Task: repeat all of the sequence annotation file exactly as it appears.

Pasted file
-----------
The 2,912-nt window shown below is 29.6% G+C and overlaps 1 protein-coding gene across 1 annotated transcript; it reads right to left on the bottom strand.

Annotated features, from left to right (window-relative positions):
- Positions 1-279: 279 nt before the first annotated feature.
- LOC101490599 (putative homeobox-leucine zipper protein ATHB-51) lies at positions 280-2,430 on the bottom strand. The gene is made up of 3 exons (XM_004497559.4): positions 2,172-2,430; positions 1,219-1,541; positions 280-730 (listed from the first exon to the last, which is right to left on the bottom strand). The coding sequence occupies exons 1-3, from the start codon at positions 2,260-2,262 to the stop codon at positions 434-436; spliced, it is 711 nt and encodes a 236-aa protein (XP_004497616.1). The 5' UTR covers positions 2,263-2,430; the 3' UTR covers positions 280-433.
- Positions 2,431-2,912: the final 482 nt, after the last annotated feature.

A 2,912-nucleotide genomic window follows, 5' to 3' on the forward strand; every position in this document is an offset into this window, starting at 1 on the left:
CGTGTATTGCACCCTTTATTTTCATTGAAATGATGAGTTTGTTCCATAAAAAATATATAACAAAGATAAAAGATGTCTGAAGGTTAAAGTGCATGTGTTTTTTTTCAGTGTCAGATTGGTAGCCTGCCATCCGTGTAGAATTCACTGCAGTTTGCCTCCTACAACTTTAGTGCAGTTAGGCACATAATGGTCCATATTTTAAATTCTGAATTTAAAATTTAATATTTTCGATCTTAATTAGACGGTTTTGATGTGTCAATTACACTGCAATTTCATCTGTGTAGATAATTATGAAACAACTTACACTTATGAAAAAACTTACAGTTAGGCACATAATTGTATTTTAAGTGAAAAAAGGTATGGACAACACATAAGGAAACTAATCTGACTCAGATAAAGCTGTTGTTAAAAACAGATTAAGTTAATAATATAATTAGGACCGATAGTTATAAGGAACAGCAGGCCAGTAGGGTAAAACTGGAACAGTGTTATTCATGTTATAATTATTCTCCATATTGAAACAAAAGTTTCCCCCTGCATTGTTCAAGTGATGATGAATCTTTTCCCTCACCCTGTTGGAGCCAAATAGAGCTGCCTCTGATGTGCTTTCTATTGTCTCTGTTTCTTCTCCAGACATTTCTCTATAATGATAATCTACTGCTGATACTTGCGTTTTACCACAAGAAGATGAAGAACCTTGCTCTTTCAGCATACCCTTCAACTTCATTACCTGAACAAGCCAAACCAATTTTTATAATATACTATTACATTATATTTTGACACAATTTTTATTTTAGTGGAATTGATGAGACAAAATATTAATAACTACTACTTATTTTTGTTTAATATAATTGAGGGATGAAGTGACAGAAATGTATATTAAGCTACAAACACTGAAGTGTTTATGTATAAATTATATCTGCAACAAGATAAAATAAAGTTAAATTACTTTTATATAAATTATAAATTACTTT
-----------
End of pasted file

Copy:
The 2,912-nt window shown below is 29.6% G+C and overlaps 1 protein-coding gene across 1 annotated transcript; it reads right to left on the bottom strand.

Annotated features, from left to right (window-relative positions):
- Positions 1-279: 279 nt before the first annotated feature.
- LOC101490599 (putative homeobox-leucine zipper protein ATHB-51) lies at positions 280-2,430 on the bottom strand. The gene is made up of 3 exons (XM_004497559.4): positions 2,172-2,430; positions 1,219-1,541; positions 280-730 (listed from the first exon to the last, which is right to left on the bottom strand). The coding sequence occupies exons 1-3, from the start codon at positions 2,260-2,262 to the stop codon at positions 434-436; spliced, it is 711 nt and encodes a 236-aa protein (XP_004497616.1). The 5' UTR covers positions 2,263-2,430; the 3' UTR covers positions 280-433.
- Positions 2,431-2,912: the final 482 nt, after the last annotated feature.

A 2,912-nucleotide genomic window follows, 5' to 3' on the forward strand; every position in this document is an offset into this window, starting at 1 on the left:
CGTGTATTGCACCCTTTATTTTCATTGAAATGATGAGTTTGTTCCATAAAAAATATATAACAAAGATAAAAGATGTCTGAAGGTTAAAGTGCATGTGTTTTTTTTCAGTGTCAGATTGGTAGCCTGCCATCCGTGTAGAATTCACTGCAGTTTGCCTCCTACAACTTTAGTGCAGTTAGGCACATAATGGTCCATATTTTAAATTCTGAATTTAAAATTTAATATTTTCGATCTTAATTAGACGGTTTTGATGTGTCAATTACACTGCAATTTCATCTGTGTAGATAATTATGAAACAACTTACACTTATGAAAAAACTTACAGTTAGGCACATAATTGTATTTTAAGTGAAAAAAGGTATGGACAACACATAAGGAAACTAATCTGACTCAGATAAAGCTGTTGTTAAAAACAGATTAAGTTAATAATATAATTAGGACCGATAGTTATAAGGAACAGCAGGCCAGTAGGGTAAAACTGGAACAGTGTTATTCATGTTATAATTATTCTCCATATTGAAACAAAAGTTTCCCCCTGCATTGTTCAAGTGATGATGAATCTTTTCCCTCACCCTGTTGGAGCCAAATAGAGCTGCCTCTGATGTGCTTTCTATTGTCTCTGTTTCTTCTCCAGACATTTCTCTATAATGATAATCTACTGCTGATACTTGCGTTTTACCACAAGAAGATGAAGAACCTTGCTCTTTCAGCATACCCTTCAACTTCATTACCTGAACAAGCCAAACCAATTTTTATAATATACTATTACATTATATTTTGACACAATTTTTATTTTAGTGGAATTGATGAGACAAAATATTAATAACTACTACTTATTTTTGTTTAATATAATTGAGGGATGAAGTGACAGAAATGTATATTAAGCTACAAACACTGAAGTGTTTATGTATAAATTATATCTGCAACAAGATAAAATAAAGTTAAATTACTTTTATATAAATTATAAATTACTTT